Because income is part of a CRT, you have potential for income tax deduction to make use of— based on the value of the donation to charity. Be sure to ask your professional tax advisor or CPA for the best way to proceed. If you would like a recommendation on tax professionals in Massachusetts, shoot me an email!

Major Tax Benefits Of Charitable Lead Trust (CLT)

An income tax deduction is also available if you decide to form a charitable lead trust. “A CLT established during a donor’s lifetime may be designed so that the donor benefits from an up-front charitable income tax deduction in the year it is funded.”Source: Fidelity

Funding your charitable trust with assets from your estate rids you of the pain of estate taxes. This is a big plus because upon your death, your estate will owe fewer taxes. Additionally, that money saved can be dispersed to your beneficiaries. “If a contribution to a CLT occurs upon the death of the donor, that donor will be eligible for an estate tax deduction for the value of the interest paid to the charity.”

More good news regarding taxes keeps coming in the form of a reduction of gift taxes. Gift taxes come into play when donating a gift (monetary or otherwise) to someone outside of a trust. However, there is a possible penalty for the beneficiary if he or she is not the donor—they may be subject to tax on the interest of the gift. More specifically, these types of CLTs are known as “non-grantor CLTs.” If you’re interested in establishing a CLT and/or giving gifts outside of a trust, we can discuss your options offline. Feel free to reach out to me via email (see below) or by phone: 978-462-0100.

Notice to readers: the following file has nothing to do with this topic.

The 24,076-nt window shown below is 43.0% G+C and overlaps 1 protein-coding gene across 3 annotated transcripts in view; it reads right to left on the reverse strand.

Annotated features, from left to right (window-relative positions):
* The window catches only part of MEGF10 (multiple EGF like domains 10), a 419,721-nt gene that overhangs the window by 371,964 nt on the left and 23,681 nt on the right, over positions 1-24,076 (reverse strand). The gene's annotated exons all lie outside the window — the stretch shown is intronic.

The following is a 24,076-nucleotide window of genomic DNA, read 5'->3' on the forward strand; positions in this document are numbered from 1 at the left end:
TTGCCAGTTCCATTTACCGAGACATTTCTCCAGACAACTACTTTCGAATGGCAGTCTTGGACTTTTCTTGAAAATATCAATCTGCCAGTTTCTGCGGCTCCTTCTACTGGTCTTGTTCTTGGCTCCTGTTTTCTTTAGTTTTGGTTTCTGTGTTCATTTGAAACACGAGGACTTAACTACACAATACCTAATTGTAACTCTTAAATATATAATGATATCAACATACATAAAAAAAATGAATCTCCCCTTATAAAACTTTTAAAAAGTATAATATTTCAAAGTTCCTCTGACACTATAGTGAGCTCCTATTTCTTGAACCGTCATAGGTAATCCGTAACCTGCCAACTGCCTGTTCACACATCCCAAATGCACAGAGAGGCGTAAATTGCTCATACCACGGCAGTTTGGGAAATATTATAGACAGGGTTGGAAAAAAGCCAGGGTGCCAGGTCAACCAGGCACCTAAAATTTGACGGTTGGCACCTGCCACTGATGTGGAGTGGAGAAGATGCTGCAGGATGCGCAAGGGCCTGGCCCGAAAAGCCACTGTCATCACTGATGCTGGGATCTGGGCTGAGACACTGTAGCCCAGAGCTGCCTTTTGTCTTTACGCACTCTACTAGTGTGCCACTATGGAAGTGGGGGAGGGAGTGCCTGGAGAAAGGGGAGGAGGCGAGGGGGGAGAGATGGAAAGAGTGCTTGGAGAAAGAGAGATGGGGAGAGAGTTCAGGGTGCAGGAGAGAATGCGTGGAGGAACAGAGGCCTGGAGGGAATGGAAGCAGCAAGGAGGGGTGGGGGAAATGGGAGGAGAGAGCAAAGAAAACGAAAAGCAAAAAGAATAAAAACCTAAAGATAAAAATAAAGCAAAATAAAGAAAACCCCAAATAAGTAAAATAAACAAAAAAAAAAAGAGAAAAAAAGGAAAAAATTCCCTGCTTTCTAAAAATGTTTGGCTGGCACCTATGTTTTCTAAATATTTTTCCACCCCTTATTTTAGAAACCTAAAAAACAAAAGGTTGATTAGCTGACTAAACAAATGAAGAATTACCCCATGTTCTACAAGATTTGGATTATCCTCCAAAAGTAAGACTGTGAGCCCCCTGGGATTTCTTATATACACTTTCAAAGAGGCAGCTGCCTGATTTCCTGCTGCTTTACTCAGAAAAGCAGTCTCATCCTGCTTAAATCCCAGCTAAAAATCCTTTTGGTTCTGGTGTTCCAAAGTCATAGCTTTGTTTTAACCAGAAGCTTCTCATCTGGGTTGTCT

Donor-Advised Funds (DAF)

Donor-advised funds are returning as a strategic addition to either your charitable remainder trust or charitable lead trust. It can easily complement and benefit either type of trust. To put it simply, a DAF adds flexibility, not complete power, to amend certain parts of an irrevocable trust such as a CRT or CLT.

A DAF would work best when placed in between a trust and a charity. Think of it as a middleman. This allows flexibility with deferring a distribution or direct charitable donation. It also allows other charities to be considered and incorporated into the trust.

The CRT Life Insurance Strategy

This is one heck of a smart way to utilize the maximum benefits that some people may not see with all these tools fragmented. Once they come together like puzzle pieces, you’ll learn a CRT can fund a life insurance policy. Here’s how: a donor could establish a CRT for the usual purpose of charitable giving and using the income stream to pay for the insurance premiums. Again, I come back to killing two birds with one stone. You can duplicate protection for your family and charity with one tool, the CRT. The remainder of assets will be donated to the charity while the life insurance policy covers you and is passed to your beneficiaries upon your death. In this instance, usually, the life insurance policy is owned by a separate life insurance trust.